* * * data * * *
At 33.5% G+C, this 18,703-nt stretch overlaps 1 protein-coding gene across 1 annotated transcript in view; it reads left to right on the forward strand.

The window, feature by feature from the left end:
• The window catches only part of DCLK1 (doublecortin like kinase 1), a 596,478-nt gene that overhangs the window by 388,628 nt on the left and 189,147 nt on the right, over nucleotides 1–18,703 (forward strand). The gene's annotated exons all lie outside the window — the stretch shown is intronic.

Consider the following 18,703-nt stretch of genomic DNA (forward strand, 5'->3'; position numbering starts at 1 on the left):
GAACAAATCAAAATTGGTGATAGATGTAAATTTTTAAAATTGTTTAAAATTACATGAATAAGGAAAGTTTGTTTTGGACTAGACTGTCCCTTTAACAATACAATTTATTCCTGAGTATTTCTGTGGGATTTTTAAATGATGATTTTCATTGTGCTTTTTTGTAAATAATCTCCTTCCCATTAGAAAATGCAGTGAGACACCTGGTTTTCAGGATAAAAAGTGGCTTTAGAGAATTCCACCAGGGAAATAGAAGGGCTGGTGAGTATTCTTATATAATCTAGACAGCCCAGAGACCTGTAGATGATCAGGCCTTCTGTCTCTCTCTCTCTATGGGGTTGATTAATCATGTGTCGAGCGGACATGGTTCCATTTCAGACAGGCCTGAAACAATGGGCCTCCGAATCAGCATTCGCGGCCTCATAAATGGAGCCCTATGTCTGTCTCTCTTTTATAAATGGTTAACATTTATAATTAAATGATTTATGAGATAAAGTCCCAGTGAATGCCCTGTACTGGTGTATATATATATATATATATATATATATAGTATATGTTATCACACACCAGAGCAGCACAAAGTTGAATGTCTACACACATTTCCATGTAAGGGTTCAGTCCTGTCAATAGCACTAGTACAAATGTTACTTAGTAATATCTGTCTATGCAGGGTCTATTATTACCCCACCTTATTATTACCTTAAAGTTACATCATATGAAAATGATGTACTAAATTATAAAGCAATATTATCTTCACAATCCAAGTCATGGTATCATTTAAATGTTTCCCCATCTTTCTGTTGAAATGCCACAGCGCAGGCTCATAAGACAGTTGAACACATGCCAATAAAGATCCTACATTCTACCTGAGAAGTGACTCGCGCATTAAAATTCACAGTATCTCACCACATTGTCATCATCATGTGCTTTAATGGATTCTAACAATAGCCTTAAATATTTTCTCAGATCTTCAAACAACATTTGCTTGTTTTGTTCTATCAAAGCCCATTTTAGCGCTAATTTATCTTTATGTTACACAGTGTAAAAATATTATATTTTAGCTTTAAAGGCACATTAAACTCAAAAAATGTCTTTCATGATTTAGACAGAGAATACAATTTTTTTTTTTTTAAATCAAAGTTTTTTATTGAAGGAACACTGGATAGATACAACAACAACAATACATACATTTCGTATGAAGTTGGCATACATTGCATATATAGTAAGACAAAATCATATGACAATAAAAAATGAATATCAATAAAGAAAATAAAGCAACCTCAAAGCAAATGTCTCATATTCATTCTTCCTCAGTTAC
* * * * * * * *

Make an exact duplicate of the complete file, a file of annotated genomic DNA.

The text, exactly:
At 33.5% G+C, this 18,703-nt stretch overlaps 1 protein-coding gene across 1 annotated transcript in view; it reads left to right on the forward strand.

The window, feature by feature from the left end:
• The window catches only part of DCLK1 (doublecortin like kinase 1), a 596,478-nt gene that overhangs the window by 388,628 nt on the left and 189,147 nt on the right, over nucleotides 1–18,703 (forward strand). The gene's annotated exons all lie outside the window — the stretch shown is intronic.

Consider the following 18,703-nt stretch of genomic DNA (forward strand, 5'->3'; position numbering starts at 1 on the left):
GAACAAATCAAAATTGGTGATAGATGTAAATTTTTAAAATTGTTTAAAATTACATGAATAAGGAAAGTTTGTTTTGGACTAGACTGTCCCTTTAACAATACAATTTATTCCTGAGTATTTCTGTGGGATTTTTAAATGATGATTTTCATTGTGCTTTTTTGTAAATAATCTCCTTCCCATTAGAAAATGCAGTGAGACACCTGGTTTTCAGGATAAAAAGTGGCTTTAGAGAATTCCACCAGGGAAATAGAAGGGCTGGTGAGTATTCTTATATAATCTAGACAGCCCAGAGACCTGTAGATGATCAGGCCTTCTGTCTCTCTCTCTCTATGGGGTTGATTAATCATGTGTCGAGCGGACATGGTTCCATTTCAGACAGGCCTGAAACAATGGGCCTCCGAATCAGCATTCGCGGCCTCATAAATGGAGCCCTATGTCTGTCTCTCTTTTATAAATGGTTAACATTTATAATTAAATGATTTATGAGATAAAGTCCCAGTGAATGCCCTGTACTGGTGTATATATATATATATATATATATATATAGTATATGTTATCACACACCAGAGCAGCACAAAGTTGAATGTCTACACACATTTCCATGTAAGGGTTCAGTCCTGTCAATAGCACTAGTACAAATGTTACTTAGTAATATCTGTCTATGCAGGGTCTATTATTACCCCACCTTATTATTACCTTAAAGTTACATCATATGAAAATGATGTACTAAATTATAAAGCAATATTATCTTCACAATCCAAGTCATGGTATCATTTAAATGTTTCCCCATCTTTCTGTTGAAATGCCACAGCGCAGGCTCATAAGACAGTTGAACACATGCCAATAAAGATCCTACATTCTACCTGAGAAGTGACTCGCGCATTAAAATTCACAGTATCTCACCACATTGTCATCATCATGTGCTTTAATGGATTCTAACAATAGCCTTAAATATTTTCTCAGATCTTCAAACAACATTTGCTTGTTTTGTTCTATCAAAGCCCATTTTAGCGCTAATTTATCTTTATGTTACACAGTGTAAAAATATTATATTTTAGCTTTAAAGGCACATTAAACTCAAAAAATGTCTTTCATGATTTAGACAGAGAATACAATTTTTTTTTTTTTAAATCAAAGTTTTTTATTGAAGGAACACTGGATAGATACAACAACAACAATACATACATTTCGTATGAAGTTGGCATACATTGCATATATAGTAAGACAAAATCATATGACAATAAAAAATGAATATCAATAAAGAAAATAAAGCAACCTCAAAGCAAATGTCTCATATTCATTCTTCCTCAGTTAC